This master storyteller ensures that the book is continually intriguing and charming. Yet taken together, the two narratives...

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THE DISCREET HERO

The Nobel laureate weaves together the tragicomic misfortunes of two families and several friends in this tale of crime, passion and avarice.

Vargas Llosa (The Dream of the Celt, 2012, etc.) turns from the broad historical and political concerns of his previous novel to look at how blood ties unravel when money and deceit come into play. In Lima, Peru, the wealthy, aged widower Ismael surprises everyone—not least his two wayward sons—by suddenly marrying his much younger housekeeper.When the newlyweds fly off on a long honeymoon, the sons’ anger at losing their inheritance is directed at Rigoberto, Ismael’s longtime employee and friend and one of the witnesses to the couple’s furtive ceremony. The ensuing personal threats and legal wrangling add to Rigoberto’s troubled preoccupation with his teenage son’s reports that a dapper, possibly demonic man has been appearing out of nowhere and talking to him. In the nearby city of Piura, Felícito’s peace of mind unravels when he receives an extortionate note that threatens his transport business and mistress. One of his two sons is a good fellow, the other anything but, and Felícito has never been sure he’s the father of the scapegrace. As the plots move toward various resolutions, the reunion of two sisters fits right in with all the other pairings. The themes of paternity and filial respect get a good workout, with permutations touching on the self-made man, inherited wealth, marital tolerance and sex after 70. Felícito’s is the stronger story, as he is the book’s richest character, and Vargas Llosa spends much time walking him around a city the author once lived in, giving readers a true feel for the streets, sounds and ceaseless heat.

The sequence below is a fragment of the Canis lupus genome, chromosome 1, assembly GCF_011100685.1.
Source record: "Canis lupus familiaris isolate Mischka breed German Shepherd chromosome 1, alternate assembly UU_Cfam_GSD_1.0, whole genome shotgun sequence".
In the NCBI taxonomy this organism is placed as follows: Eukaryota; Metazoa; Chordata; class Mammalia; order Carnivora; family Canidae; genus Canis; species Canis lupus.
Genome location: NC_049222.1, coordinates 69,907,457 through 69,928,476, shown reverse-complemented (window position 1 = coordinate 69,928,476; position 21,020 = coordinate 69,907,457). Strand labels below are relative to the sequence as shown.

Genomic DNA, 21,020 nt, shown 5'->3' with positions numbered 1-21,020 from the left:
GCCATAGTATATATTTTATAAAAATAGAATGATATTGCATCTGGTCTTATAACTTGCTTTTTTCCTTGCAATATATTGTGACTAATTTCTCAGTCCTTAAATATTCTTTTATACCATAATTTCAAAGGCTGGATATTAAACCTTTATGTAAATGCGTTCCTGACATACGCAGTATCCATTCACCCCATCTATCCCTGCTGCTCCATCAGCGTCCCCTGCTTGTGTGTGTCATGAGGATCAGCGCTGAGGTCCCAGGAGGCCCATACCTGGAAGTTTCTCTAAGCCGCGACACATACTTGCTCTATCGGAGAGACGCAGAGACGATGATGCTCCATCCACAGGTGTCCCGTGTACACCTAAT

This master storyteller ensures that the book is continually intriguing and charming. Yet taken together, the two narratives don’t make a strong whole, rather more a theme and variation that can seem sometimes dangerously close to what Rigoberto at one point calls his side of the story: a soap opera.

Pub Date: March 10, 2015

ISBN: 978-0-374-14674-0

Page Count: 336

Publisher: Farrar, Straus and Giroux

Review Posted Online: Dec. 22, 2014

Kirkus Reviews Issue: Jan. 1, 2015

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Kin “[find] each other’s lives inscrutable” in this rich, sharp story about the way identity is formed.

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THE VANISHING HALF

Inseparable identical twin sisters ditch home together, and then one decides to vanish.

The talented Bennett fuels her fiction with secrets—first in her lauded debut, The Mothers (2016), and now in the assured and magnetic story of the Vignes sisters, light-skinned women parked on opposite sides of the color line. Desiree, the “fidgety twin,” and Stella, “a smart, careful girl,” make their break from stultifying rural Mallard, Louisiana, becoming 16-year-old runaways in 1954 New Orleans. The novel opens 14 years later as Desiree, fleeing a violent marriage in D.C., returns home with a different relative: her 8-year-old daughter, Jude. The gossips are agog: “In Mallard, nobody married dark....Marrying a dark man and dragging his blueblack child all over town was one step too far.” Desiree's decision seals Jude’s misery in this “colorstruck” place and propels a new generation of flight: Jude escapes on a track scholarship to UCLA. Tending bar as a side job in Beverly Hills, she catches a glimpse of her mother’s doppelgänger. Stella, ensconced in white society, is shedding her fur coat. Jude, so black that strangers routinely stare, is unrecognizable to her aunt. All this is expertly paced, unfurling before the book is half finished; a reader can guess what is coming. Bennett is deeply engaged in the unknowability of other people and the scourge of colorism. The scene in which Stella adopts her white persona is a tour de force of doubling and confusion. It calls up Toni Morrison’s The Bluest Eye, the book's 50-year-old antecedent. Bennett's novel plays with its characters' nagging feelings of being incomplete—for the twins without each other; for Jude’s boyfriend, Reese, who is trans and seeks surgery; for their friend Barry, who performs in drag as Bianca. Bennett keeps all these plot threads thrumming and her social commentary crisp. In the second half, Jude spars with her cousin Kennedy, Stella's daughter, a spoiled actress.